Is Ubuntu Mate a good option for weak computers?

Hello guys, I recently installed ubuntu mate on my pc, well I used xubuntu and it never used 100% of the CPU, but now with ubuntu mate it is getting 100% :O, I have a doubt, is ubuntu mate a good choice for weak computers? I'll show you my settings:
CPU: Intel Atom D525 (4) @ 1.795GHz
GPU: Intel Atom Processor
Memory: 1085MiB / 1948Mi
I hope you can clear my doubt, otherwise I will migrate to debian or xubuntu :sweat_smile:

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Welcome @jao to the community!

That is not specially inherent to Ubuntu-MATE. It is possibly just one application or tool (It could be the harddisk indexer or something like that. You can disable/uninstall that if you want.)
Use the 'mate-systemmonitor' or 'top' or 'htop' to check which application is so egotistical to hog your CPU.
It is not what we call 'normal behaviour™' and certainly not decent :wink:

oops...that one is over 13 years old and it wasn't very speedy to begin with. It should work though.

To be precise: Intel GMA 3150

not sufficient / sufficient, depending on which of the two values you actually mean. Is it 1085 MB or 1948 MB ?

Not sufficient (1085MB) in this case means: it will run but it will make heavy use of the swap, which you potentially might experience as periodically heavy slowdowns and CPU spikes , especially when you are using a classic harddisk instead of an SSD, which can get pretty frustrating.
With 1948MB: you won't have any of those inconveniences.

I've had Ubuntu-Mate 22.04 LTS (yammy) running on a AMD-C60 ( a good amount slower than your Atom ) with 750MB. It was a quite a bit hampered by this low amount of RAM so I stripped it down a bit, but besides that it ran reasonable, albeit a bit on the slow side. It even had no problem playing FullHD H264 video and scaling it down realtime.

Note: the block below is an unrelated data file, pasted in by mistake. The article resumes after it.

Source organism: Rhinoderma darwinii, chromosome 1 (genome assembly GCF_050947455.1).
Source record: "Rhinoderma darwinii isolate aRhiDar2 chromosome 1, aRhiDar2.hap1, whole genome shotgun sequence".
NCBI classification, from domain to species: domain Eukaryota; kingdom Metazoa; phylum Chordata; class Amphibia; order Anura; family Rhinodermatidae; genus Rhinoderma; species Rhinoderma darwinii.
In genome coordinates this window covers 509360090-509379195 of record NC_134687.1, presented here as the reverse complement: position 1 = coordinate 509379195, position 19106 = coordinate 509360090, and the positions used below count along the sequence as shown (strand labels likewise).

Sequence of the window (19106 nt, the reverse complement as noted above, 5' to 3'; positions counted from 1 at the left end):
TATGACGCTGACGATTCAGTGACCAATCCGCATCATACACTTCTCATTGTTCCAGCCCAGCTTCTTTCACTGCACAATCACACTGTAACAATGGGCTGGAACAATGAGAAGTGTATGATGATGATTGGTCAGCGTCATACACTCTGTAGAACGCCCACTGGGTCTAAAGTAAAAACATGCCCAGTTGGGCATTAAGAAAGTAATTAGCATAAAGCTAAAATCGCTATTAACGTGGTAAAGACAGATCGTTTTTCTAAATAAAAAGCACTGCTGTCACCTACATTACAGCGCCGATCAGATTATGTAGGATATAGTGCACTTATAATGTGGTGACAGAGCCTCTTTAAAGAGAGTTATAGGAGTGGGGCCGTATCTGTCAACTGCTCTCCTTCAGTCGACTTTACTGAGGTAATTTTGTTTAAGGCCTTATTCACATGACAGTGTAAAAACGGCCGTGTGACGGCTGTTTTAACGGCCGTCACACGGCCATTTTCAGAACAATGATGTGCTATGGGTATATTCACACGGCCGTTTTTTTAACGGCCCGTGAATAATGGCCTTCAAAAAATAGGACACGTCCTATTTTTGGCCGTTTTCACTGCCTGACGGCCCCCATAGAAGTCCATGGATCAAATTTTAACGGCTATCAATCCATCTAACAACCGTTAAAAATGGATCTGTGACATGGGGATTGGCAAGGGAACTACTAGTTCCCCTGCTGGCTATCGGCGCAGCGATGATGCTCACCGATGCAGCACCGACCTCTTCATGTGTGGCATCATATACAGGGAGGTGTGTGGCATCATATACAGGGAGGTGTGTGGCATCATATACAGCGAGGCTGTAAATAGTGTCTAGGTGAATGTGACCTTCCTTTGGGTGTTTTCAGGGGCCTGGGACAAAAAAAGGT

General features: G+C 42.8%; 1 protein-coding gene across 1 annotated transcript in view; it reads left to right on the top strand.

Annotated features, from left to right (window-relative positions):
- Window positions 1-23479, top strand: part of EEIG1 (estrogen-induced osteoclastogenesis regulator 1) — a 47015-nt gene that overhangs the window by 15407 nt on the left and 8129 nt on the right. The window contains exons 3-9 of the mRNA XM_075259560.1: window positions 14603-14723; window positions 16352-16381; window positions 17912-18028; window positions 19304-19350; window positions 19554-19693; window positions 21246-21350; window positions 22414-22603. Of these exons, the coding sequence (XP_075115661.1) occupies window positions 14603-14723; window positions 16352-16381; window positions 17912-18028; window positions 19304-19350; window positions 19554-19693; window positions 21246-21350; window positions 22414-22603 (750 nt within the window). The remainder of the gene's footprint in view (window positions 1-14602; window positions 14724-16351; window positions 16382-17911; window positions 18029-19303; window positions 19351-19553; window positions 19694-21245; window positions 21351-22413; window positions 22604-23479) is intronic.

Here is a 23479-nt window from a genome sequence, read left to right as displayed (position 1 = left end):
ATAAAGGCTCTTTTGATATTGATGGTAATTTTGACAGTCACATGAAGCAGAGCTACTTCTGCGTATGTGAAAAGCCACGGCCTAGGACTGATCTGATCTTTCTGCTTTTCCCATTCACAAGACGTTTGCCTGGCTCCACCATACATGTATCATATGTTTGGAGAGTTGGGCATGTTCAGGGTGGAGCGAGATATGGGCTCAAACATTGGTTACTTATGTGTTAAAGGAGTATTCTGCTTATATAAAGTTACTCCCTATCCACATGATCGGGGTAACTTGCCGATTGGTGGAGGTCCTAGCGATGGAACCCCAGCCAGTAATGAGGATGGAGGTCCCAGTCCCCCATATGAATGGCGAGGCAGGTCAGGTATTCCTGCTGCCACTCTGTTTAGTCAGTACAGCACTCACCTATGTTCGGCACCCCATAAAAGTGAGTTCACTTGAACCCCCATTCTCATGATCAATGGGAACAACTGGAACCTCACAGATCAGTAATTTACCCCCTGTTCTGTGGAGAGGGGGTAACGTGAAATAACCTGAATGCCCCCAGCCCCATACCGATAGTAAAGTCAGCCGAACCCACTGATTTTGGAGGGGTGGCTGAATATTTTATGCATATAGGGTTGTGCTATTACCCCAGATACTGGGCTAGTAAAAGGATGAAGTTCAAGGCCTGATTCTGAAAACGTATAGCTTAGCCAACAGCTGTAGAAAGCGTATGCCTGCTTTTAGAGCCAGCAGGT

But it never ever had such a high CPU load. Even during video playback it never went over 30%.

tl;dr: With more than 1.5 GB RAM, you are absolutely safe with Ubuntu-MATE.


1085 MiB is probably not enough memory to comfortably run Mate.

It is possible to run Mate on merely 1 GB (0.9 GiB), but your system will run painfully slow.

You can run Mate on a Core 2 Duo CPU at the earliest, but it's considered more recommended to have a system that's at least on part with a computer from the early 2010s or so (Core i3 or similar system.)

Theoretically your system will run, but the specs are a bit minimal. I hope this helps.

If you're using onboard graphics in an older machine that will slow you down. I have sped up a few obsolete dual-core machines with the addition of a decent graphics card, which will remove that task from the cpu's workload. I'd suggest one with 2Gig RAM or better. Also, all my machines have SSD instead of mechanical drives.
I presume PC to mean you have a desktop, and not a laptop.

You might want to consider anti-x or Legacy Linux.

Anti-X is a fast, lightweight and easy-to-install Linux live CD distribution based on Debian's "Stable" branch for x86 compatible systems. antiX offers users the "antiX Magic" in an environment suitable for old computers. The goal of antiX is to provide a light, but fully functional and flexible free operating system for both newcomers and experienced users of Linux. It should run on most computers, ranging from 256 MB old PIII systems with pre-configured swap to the latest powerful boxes. 256 MB RAM is recommended minimum for antiX. The installer needs minimum 2.7 GB hard disk size. antiX can also be used as a fast-booting rescue CD, or run "live" on a USB stick, with or without persistent file storage.

The best PC's / Laptop's to try Legacy OS on don't have fancy Graphics Cards etc. Your looking for PC / Laptop that came with a 800 Mhz or greater Pentium III or 4 Processor (CPU), 256Mb of RAM and a 4Gb Hard Drive. Most basic PC's / Laptop's built between 2000 and 2006 should work.

What is LegacyOS:

LegacyOS is a customized version of antiX Linux built with unique icewm themes, icons, gtk themes and a larger collection of specially chosen Applications and System files by default over antiX.

Both offer 64 bit and 32 bit downloads.


Besides the very good recommendations of @jymm I would also recommend Bodhi Linux

Bodhi Linux , a lightweight distribution featuring the fast & fully customizable Moksha Desktop. The 64-bit is built on top of Ubuntu (22.04). The 32-bit Non-PAE architecture has a Ubuntu 18.04 base. Bodhi Linux 7.0.0 is the Enlightened Linux Distribution.

I've had it installed on my C60 based netbook with 750MB and it really flies very very fast without hitting the swap at all.


Thanks for the question @jao , the subsequent answers have helped alot with the recusitation of an old samsung i386 netbook. :+1:

To the contributors, much obliged.